3. Afterwards Britain immediately began to call for renegotiation, during the reign of the Conservative Party, the terms of Britain's accession to the Union, in an attempt to undermine the Union... Thus when the Labour Party came to power in 1974, its leadership used the “re-negotiation” card to threaten the leaders of the European Union, because it asked to show the renegotiation terms to the public for a referendum. Then the West Germany leader Helmut Schmidt and British Prime Minister Harold Wilson reached a deal to keep Britain in the European Union, in turn Schmidt had to show that some concessions were made by him to show that the British government has achieved its goal of re-negotiation. The three main parties in Britain carried out a full campaign to keep Britain in the European Union; and after the referendum in 1975, 67% of voters voted in favor of remaining in the Union, which at that time was just a free trade zone. By 1980, Union leaders were focused on increased integration in the Union, and the orientation of Europe towards a federation and a single currency, the EU was moving toward a political union and a single market, making Britain just another integrated state in Europe like Belgium! This also meant that Britain gives up some of its sovereignty, authority and parliamentary laws to the European Parliament in Brussels. Despite the support of Margaret Thatcher for Europe at the beginning, but in 1988 she gave a speech in Bruges, in Belgium, showing the British position, she rejected "that a major European state exercising a new dominance from Brussels." This led to a split in the Conservative Party, which still exists to this day, which ultimately led to her downfall, and so Britain had failed to keep the European Union divided, and in the end it signed the Maastricht Treaty in 1992, this led to a broad transfer of power to the new European Union, whereas Britain secured the exit option from the unified currency.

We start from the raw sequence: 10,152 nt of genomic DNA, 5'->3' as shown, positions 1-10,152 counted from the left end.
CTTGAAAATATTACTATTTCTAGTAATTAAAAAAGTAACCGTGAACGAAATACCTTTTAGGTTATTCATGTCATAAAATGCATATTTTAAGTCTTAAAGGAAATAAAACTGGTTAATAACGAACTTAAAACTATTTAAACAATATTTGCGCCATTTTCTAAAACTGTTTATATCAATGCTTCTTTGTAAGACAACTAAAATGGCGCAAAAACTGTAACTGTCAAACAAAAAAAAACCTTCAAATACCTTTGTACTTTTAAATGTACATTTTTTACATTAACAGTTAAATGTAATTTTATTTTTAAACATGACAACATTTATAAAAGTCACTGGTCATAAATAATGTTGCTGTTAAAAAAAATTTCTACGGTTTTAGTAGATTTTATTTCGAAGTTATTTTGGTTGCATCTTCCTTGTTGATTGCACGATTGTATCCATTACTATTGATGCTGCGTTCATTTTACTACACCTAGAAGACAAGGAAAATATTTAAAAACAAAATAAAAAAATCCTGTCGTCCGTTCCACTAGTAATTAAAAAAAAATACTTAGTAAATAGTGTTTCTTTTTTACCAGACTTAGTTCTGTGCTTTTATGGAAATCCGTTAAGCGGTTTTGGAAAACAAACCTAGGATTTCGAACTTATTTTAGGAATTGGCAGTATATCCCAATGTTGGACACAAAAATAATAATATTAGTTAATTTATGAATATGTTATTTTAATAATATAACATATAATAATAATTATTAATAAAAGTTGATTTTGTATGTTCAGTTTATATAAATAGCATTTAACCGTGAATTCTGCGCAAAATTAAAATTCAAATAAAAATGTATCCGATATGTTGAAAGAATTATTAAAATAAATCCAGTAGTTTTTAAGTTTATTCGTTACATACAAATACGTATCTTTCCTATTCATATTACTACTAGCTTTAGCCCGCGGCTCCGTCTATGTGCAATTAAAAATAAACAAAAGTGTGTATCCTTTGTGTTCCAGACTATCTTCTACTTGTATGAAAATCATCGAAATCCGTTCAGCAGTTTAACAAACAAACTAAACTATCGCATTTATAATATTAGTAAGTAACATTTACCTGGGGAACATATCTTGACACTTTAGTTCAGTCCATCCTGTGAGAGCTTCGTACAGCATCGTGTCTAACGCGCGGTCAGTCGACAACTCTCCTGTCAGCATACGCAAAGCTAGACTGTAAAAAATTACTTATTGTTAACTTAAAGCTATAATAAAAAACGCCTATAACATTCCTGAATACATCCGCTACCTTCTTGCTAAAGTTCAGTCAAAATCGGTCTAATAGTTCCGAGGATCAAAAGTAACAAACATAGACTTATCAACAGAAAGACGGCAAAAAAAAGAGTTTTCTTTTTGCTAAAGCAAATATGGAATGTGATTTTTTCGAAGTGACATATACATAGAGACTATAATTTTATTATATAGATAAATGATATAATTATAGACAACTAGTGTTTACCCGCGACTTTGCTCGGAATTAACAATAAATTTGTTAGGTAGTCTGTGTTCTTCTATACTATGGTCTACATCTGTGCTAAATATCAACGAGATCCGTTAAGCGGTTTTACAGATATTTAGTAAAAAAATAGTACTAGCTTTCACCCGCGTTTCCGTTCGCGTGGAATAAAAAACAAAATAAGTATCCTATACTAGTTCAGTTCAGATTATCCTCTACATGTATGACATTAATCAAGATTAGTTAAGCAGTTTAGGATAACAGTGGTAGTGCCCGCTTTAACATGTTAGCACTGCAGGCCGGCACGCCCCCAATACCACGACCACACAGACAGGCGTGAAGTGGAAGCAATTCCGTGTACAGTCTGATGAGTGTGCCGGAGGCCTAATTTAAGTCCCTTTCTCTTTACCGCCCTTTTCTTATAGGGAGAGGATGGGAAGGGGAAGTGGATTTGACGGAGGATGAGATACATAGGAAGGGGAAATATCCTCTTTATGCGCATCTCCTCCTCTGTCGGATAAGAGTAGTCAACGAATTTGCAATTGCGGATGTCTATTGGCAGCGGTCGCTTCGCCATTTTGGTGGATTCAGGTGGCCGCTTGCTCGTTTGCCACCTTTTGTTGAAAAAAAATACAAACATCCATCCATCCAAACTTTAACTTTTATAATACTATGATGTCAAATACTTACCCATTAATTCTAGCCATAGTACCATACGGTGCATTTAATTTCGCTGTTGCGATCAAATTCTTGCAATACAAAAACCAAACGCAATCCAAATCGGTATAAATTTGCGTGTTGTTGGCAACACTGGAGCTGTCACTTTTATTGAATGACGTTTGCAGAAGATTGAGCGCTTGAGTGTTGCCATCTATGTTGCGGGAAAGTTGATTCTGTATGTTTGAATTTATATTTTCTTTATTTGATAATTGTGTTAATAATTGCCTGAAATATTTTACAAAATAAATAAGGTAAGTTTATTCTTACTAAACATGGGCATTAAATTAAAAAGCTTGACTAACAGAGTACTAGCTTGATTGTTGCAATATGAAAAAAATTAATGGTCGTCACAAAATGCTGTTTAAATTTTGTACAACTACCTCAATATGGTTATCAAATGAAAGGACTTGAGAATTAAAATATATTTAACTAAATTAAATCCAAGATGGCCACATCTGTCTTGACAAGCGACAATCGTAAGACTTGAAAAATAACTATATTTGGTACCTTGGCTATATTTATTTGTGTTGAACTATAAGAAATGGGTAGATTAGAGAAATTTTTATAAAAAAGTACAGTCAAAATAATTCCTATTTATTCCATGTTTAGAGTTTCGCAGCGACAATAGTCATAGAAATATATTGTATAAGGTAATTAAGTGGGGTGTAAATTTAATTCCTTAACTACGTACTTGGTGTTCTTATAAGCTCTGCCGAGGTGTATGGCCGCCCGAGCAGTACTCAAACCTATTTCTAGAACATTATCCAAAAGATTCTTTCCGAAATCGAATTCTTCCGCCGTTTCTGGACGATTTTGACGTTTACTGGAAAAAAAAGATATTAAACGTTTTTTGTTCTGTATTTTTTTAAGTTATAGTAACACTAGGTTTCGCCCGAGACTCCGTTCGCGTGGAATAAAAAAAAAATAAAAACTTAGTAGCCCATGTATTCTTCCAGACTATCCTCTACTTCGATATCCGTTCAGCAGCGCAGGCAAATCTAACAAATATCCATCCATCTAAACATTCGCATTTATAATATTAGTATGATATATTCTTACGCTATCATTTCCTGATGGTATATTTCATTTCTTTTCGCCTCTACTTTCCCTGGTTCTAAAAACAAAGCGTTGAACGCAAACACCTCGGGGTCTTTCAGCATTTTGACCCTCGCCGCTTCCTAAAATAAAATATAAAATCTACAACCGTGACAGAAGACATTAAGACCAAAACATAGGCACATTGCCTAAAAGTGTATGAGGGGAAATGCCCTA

4. During the time of Margaret Thatcher's government from 1979 to 1990, the differences greatly deepened between Conservative Party politicians and the political class. Several ministers resigned, including Geoffrey Howe, the then Deputy Prime Minister... and while there was no opposition to the European Union in 1971, the opposition grew due to politicians’ view that Britain is giving up a lot of power to Europe. Professor Bogdanor, an expert in British history, at King's College London, said, "Europe has been a toxic issue in British politics not just because it caused division between parties, "but also deep divisions within the parties. Some might argue that the fundamental conflict in post-war British politics is not so much between left and right as between those who believe that Britain's future lies with Europe and those who believe it does not." (BBC, 01/04/2014)

5. There were two issues that divided the politicians and much of the British public; one was the issue of sovereignty, and the other being nationalism. The accession to the European Union meant the transfer of much of the authority to the European Union institutions. This included many laws to be drawn in Brussels, instead of the British Parliament. This contradicts the notion of a nation-state, because a symbol of independence is when a secular state legislates its own laws and policies... and so with the increased of EU integration, the United Kingdom would lost more powers, which caused many rifts among the political class. The EU is also an organization that transcends national boundaries, which defies British history and British identity, being an English independent state. These issues caused large splits and was a major problem for successive governments in the use of the European Union for their own interests. The establishment of the Independence Party in the United Kingdom on the issue of anti-Europe led to its great support by the British people, causing further divisions within the Conservative Party that led to further opposition among the people to the EU. The Independence Party won seats in the European Parliament, and used this position to challenge and undermine it. Moreover, the party’s popularity was confirmed in the General Election of 2015 when it ranked third in the general election, but the British electoral system that decides that the first winner takes office, is what kept it out of power at the end of the day.